To that extent there is nothing predictable in the choice of works and the way they have been placed in thehistorical, socio-political context. The analysis never palls because each author, and the list is comprehensive and wide ranging, is accompanied by sharp, insightful comments on different aspects of writing and reading.Normally this sort of capsule presentation of a particular period, covering a decade, can give a sense of sampling rather than providing an in-depth literary analysis; it is to Melwani's credit that he is both astute and incisive in his commentary, however brief they might be.

At times why he includes a writer can be a trifle whimsical, but his individual author analysis is rarely sketchy. Thus we get an interesting analysis of why Melwani feels Ruth Pawar Jhabvala is a better short story writer than a novelist. Sometimes he provides startling juxtapositions such as Jhabvala'suse of satire as compared to Kushwant Singh's satirical writing.We also get to know about Keki Daruwala's short stories, a lesser known aspect of the poet. The space that is given to authors can vary. So Anita Desai gets as much space as Hamdi Bey or Jug Suraiya. Some authors are barely mentioned in a catalogue style, which can be frustrating and can take away from the flow of the argument.

At times one gets the sense that key themes such as the politics of Indian writing in English is given too little space, though here again the analysis is sharp and insightful.Melwani's contention is that the question of Indian writing in English is asked 2 decades later, so that when Ruskin Bond and Bunny Rueben are writing short stories in English the question of authenticity is no longer a key issue.

However it is in the postmodern tales that Melwani becomes a little too predictable, and one begins to feel the absence of a more contemporary treatment of modern literature in relation to complex times. Many a time the analysis becomes too cursory, almost superficial, and the book ends up endorsing what it had claimed to challenge.

In the final analysis it would seem that the step motherly treatment given to short stories is largelybecause key writers, mostly novelists and poets, merely experiment with short stories so that it remains a side activity. A pity that a neglected literary form with enormous potential, which Melwani suggests in away that is often tantalizing and intriguing, can only arouse luke warm interest in the reader. The portrait gallery suggests mediocrity rather than real genius.This aspect has been brought into the argument but only with reference to individual writing rather than as a matter of critical contention. However Melwani successfully draws our attention to works that are less known, and to authors whom we tend to neglect. I for one would be tempted to pick up the works of Attia Hosain and Padma Hejmadi.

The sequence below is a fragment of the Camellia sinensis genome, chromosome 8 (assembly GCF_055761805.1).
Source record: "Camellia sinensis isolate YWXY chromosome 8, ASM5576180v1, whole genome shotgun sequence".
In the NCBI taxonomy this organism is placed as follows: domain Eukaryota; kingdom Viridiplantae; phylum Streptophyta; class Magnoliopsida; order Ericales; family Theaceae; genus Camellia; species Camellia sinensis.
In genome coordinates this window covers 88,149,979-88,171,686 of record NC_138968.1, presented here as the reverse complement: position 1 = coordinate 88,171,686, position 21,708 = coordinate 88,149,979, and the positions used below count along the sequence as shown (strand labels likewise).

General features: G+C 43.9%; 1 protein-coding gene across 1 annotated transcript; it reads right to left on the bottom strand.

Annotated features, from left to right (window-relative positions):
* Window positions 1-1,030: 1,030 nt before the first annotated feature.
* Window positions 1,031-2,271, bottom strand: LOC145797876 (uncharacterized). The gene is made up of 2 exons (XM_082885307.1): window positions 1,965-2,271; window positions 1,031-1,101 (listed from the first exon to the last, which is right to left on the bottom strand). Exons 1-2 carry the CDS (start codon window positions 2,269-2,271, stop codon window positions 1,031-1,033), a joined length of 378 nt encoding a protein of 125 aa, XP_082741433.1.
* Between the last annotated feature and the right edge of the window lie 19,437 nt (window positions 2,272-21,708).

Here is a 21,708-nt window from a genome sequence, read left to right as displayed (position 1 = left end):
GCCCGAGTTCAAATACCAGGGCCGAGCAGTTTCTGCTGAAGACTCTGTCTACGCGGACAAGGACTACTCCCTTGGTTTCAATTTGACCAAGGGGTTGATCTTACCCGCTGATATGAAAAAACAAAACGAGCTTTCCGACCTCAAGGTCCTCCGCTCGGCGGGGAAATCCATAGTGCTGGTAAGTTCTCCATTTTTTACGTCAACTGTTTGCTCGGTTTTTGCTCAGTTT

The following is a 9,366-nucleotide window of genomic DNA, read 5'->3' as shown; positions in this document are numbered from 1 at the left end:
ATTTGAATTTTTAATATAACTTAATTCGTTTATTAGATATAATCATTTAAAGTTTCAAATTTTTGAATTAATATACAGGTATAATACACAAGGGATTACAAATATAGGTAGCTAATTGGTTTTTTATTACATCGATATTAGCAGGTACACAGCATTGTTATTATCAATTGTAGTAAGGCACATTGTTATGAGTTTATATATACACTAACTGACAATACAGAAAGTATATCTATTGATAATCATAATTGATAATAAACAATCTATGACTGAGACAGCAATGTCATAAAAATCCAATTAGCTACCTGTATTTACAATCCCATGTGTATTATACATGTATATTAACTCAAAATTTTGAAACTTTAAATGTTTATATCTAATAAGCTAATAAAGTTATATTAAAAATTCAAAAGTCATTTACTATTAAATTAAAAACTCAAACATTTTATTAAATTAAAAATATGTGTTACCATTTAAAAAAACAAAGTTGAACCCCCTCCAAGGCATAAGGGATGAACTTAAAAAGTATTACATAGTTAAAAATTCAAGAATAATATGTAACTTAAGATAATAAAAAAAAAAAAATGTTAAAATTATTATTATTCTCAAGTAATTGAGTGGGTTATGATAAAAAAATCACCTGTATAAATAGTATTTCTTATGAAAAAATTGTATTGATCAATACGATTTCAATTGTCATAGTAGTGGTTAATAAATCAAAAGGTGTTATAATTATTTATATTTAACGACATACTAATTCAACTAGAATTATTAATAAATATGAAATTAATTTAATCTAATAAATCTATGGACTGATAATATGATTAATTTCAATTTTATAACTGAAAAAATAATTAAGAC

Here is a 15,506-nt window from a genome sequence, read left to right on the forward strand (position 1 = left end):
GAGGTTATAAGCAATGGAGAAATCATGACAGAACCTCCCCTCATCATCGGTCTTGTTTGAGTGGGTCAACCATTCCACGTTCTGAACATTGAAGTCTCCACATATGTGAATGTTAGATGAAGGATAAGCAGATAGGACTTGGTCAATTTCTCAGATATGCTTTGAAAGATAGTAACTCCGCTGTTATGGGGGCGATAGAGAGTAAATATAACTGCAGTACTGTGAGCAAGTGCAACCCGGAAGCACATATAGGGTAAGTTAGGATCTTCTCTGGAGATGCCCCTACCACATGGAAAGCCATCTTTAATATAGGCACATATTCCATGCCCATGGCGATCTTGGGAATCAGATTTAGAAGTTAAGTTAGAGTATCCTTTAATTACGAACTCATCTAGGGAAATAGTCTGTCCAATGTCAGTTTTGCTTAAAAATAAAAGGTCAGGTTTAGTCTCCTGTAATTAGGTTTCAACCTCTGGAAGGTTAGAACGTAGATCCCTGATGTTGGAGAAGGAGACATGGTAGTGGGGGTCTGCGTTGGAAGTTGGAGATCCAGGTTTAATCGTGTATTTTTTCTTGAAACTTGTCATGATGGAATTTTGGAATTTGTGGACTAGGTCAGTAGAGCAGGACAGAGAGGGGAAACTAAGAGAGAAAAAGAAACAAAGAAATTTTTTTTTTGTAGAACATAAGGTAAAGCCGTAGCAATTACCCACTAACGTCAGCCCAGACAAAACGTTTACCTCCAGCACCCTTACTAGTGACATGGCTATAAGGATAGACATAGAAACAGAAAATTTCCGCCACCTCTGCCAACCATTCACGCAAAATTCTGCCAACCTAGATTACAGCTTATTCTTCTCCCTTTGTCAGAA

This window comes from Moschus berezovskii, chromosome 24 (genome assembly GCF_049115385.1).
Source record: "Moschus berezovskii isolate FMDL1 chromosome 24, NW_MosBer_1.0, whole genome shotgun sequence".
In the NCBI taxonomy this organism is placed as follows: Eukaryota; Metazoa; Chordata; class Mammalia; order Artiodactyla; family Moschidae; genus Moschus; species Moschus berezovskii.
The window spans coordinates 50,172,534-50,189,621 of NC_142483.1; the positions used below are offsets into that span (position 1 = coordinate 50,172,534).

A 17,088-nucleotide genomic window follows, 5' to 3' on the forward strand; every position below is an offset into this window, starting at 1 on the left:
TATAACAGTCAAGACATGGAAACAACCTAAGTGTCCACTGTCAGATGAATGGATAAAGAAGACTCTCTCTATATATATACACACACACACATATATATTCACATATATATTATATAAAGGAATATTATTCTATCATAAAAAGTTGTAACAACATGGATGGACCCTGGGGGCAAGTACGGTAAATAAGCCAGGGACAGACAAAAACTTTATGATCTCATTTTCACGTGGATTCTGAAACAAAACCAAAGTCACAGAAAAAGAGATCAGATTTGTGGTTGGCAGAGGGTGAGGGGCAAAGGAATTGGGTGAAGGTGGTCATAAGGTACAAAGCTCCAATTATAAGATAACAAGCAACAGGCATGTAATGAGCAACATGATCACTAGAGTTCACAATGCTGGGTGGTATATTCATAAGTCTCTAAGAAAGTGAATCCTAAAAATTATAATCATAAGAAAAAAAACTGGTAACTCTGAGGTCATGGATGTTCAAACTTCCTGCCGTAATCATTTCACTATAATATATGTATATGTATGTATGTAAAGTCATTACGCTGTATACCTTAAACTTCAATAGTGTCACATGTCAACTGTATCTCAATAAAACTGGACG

Reviewed by Suroopa Mukerjee, author of *Across the Mystic Shore*,Macmillan New Writing, 2006


“All things considered, then, the chief attraction of Melwani’s work remains the portfolio of writers and their short stories that his collection complies. This aspect of the collection is both wide-ranging and painstaking, brining to notice, among others, several obscure, forgotten or little-known works. In the process, it does enough to spotlight the short story genre as an extant and expanding archive deserving serious research. Ultimately, it is for this, that his book win recommendation.
Where Melwani’s distinction is clearing a trail on a road less travelled in Indian literary studies, the challenge for Nation in Imagination is quite the opposite.
Wasaifri, Vol.24, No2 June 2009

The following is the “CONTENTS”page of the book

Foreword by Dr Suroopa Mukherjee

Section I:THE BEGINNINGS. 1835- 1935
(a) Kylash Chunder Dutt
(b) Cornelia Sorabji(c) S.B.Banerjea
(d) Dhan Gopal Mukherjee,
(e) A.S. Panchpakesa Ayyar
(f) Shankar Ram

Section II:THE FIRST FLOWERING: 1935-1945
(a) Mulk Raj Anand
(b) R.K.Narayan
(c) Raja Rao
(d) Manjeri Isvaran
(e) Others(i) Khwaja Ahmad Abbas(ii) Ela Sen(iii) Louis Gracious

(a) Attia Hosain
(b) Khushwant Singh
(c) Others(i) G.D.Khosla(ii) S.K.Chettur(iii) Sachindra Muzumdar(iv) N.S.Phadke

Section IV:THE SECOND FLOWERING: 1960 - 1970
(a) Ruth Prawar Jhabvala
(b) Bunny Reuben
(c) The Gentle Voices
(i) Ruskin Bond(ii) Kewlian Sio (iii) Murli Das Melwani
(d) Bhabani Bhattacharya
(e) Others(i) L. Furtado(ii) Leslie de Noronha

Section V: BLOSSOMING: 1970 - 1980
(a) Padma Hejmadi
(b) Keki N. Daruwala
(c) Anita Desai
(d) Hamdi Bey
(e) The Voices of Youth(i) Jug Suraiya(ii) Vivek Adarkar
(f) Arun Joshi
(g) Kamala Das
(h) Manohar Malgonkar
(i) Shashi Deshpande
(j)Others(i) Sasthi Brata(ii) Jai Nimbkar(iii) Sujatha Bala Subrahmanian(iv) Raji Narasimhan(v) Juliette Banerjee(vi) S.B. Capoor(vii) Nergis Dalal

Section VI: AN EXTENDED SPRING: 1980 – 2006
(a) Vikram Chandra
(b) Nisha Da Cunha
(c) Lavanya Sankaran
(d) Radhika Jha
(e) Manjula Padmanabhan
(f) Shree Ghatage
(g) Diana Romany
(h) R.Raja Rao
(i) Temsula Ao
(j) Githa Hariharan
(k) Anita Nair
(l) Vijay Lakshmi
(m) Esther David
(n) Sangeeta Wadhwani
(o) Anjana Appachana
(p) Meher Pestonji
(q) Susan Visvanathan
(r) Amit Chaudhuri
(s) Sheela Jaywant
(t) Others(i) Anuradha Muralidharan(ii) Amardeep S. Dahiya(iii) D.V.S.R Murthy(iv) Deepa Agarwal